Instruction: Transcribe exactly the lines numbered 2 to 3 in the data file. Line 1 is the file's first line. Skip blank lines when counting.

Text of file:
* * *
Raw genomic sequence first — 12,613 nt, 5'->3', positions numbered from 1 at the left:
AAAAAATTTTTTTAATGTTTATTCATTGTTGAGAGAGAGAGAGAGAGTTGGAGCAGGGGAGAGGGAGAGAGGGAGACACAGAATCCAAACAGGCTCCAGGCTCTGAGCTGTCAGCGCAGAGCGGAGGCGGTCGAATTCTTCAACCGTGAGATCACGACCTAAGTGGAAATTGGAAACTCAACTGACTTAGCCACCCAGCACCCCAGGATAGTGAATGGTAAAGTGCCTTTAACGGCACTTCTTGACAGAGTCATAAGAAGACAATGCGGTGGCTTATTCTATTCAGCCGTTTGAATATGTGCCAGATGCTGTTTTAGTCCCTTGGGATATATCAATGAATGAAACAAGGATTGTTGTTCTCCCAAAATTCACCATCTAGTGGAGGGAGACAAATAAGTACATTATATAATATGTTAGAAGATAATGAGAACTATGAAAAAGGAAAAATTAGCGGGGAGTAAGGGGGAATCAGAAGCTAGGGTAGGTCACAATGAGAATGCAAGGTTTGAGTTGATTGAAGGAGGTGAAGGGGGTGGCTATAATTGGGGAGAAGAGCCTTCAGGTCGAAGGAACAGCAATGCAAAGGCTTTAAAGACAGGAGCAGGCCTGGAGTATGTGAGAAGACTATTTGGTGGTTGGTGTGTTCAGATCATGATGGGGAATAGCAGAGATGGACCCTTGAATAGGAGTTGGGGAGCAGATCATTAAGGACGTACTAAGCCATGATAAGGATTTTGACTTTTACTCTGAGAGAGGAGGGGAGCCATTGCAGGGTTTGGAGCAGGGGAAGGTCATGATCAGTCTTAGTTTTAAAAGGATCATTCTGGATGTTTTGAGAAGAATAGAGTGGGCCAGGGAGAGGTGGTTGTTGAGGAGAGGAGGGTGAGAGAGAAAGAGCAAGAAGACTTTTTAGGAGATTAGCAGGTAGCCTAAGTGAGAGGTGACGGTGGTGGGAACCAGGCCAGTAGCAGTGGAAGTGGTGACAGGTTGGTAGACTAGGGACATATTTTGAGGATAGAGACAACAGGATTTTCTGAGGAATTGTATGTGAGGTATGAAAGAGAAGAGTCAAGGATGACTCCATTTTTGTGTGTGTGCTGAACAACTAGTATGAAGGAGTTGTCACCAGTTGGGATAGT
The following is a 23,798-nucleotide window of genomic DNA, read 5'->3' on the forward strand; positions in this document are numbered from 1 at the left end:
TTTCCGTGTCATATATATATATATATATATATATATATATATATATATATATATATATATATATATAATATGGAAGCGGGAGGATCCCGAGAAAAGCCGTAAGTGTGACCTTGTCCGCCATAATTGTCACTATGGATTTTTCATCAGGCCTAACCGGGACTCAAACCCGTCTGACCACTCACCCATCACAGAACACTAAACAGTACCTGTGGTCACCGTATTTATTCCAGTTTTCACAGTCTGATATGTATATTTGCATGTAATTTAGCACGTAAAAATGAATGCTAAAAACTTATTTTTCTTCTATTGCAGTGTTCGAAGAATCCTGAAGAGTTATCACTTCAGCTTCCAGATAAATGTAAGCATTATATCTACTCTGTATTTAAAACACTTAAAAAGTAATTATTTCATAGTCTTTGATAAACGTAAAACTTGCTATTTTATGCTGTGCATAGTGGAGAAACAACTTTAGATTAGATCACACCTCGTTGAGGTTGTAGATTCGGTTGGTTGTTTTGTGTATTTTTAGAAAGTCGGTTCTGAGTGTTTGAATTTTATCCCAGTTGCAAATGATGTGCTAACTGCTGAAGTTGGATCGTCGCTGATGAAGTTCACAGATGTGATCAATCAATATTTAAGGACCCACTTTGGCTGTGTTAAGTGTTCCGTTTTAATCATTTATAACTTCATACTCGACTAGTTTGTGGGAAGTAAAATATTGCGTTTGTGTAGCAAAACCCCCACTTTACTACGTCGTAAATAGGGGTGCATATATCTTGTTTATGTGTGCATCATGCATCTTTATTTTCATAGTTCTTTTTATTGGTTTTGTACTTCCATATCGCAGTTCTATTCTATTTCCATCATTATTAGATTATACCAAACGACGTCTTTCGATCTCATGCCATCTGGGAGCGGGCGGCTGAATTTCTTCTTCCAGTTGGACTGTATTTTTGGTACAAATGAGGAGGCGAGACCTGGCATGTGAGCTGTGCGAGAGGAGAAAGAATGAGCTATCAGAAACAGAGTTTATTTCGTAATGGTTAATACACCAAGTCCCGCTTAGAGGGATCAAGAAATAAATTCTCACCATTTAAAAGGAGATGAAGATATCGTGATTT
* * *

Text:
AAAAAATTTTTTTAATGTTTATTCATTGTTGAGAGAGAGAGAGAGAGTTGGAGCAGGGGAGAGGGAGAGAGGGAGACACAGAATCCAAACAGGCTCCAGGCTCTGAGCTGTCAGCGCAGAGCGGAGGCGGTCGAATTCTTCAACCGTGAGATCACGACCTAAGTGGAAATTGGAAACTCAACTGACTTAGCCACCCAGCACCCCAGGATAGTGAATGGTAAAGTGCCTTTAACGGCACTTCTTGACAGAGTCATAAGAAGACAATGCGGTGGCTTATTCTATTCAGCCGTTTGAATATGTGCCAGATGCTGTTTTAGTCCCTTGGGATATATCAATGAATGAAACAAGGATTGTTGTTCTCCCAAAATTCACCATCTAGTGGAGGGAGACAAATAAGTACATTATATAATATGTTAGAAGATAATGAGAACTATGAAAAAGGAAAAATTAGCGGGGAGTAAGGGGGAATCAGAAGCTAGGGTAGGTCACAATGAGAATGCAAGGTTTGAGTTGATTGAAGGAGGTGAAGGGGGTGGCTATAATTGGGGAGAAGAGCCTTCAGGTCGAAGGAACAGCAATGCAAAGGCTTTAAAGACAGGAGCAGGCCTGGAGTATGTGAGAAGACTATTTGGTGGTTGGTGTGTTCAGATCATGATGGGGAATAGCAGAGATGGACCCTTGAATAGGAGTTGGGGAGCAGATCATTAAGGACGTACTAAGCCATGATAAGGATTTTGACTTTTACTCTGAGAGAGGAGGGGAGCCATTGCAGGGTTTGGAGCAGGGGAAGGTCATGATCAGTCTTAGTTTTAAAAGGATCATTCTGGATGTTTTGAGAAGAATAGAGTGGGCCAGGGAGAGGTGGTTGTTGAGGAGAGGAGGGTGAGAGAGAAAGAGCAAGAAGACTTTTTAGGAGATTAGCAGGTAGCCTAAGTGAGAGGTGACGGTGGTGGGAACCAGGCCAGTAGCAGTGGAAGTGGTGACAGGTTGGTAGACTAGGGACATATTTTGAGGATAGAGACAACAGGATTTTCTGAGGAATTGTATGTGAGGTATGAAAGAGAAGAGTCAAGGATGACTCCATTTTTGTGTGTGTGCTGAACAACTAGTATGAAGGAGTTGTCACCAGTTGGGATAGT
The following is a 23,798-nucleotide window of genomic DNA, read 5'->3' on the forward strand; positions in this document are numbered from 1 at the left end: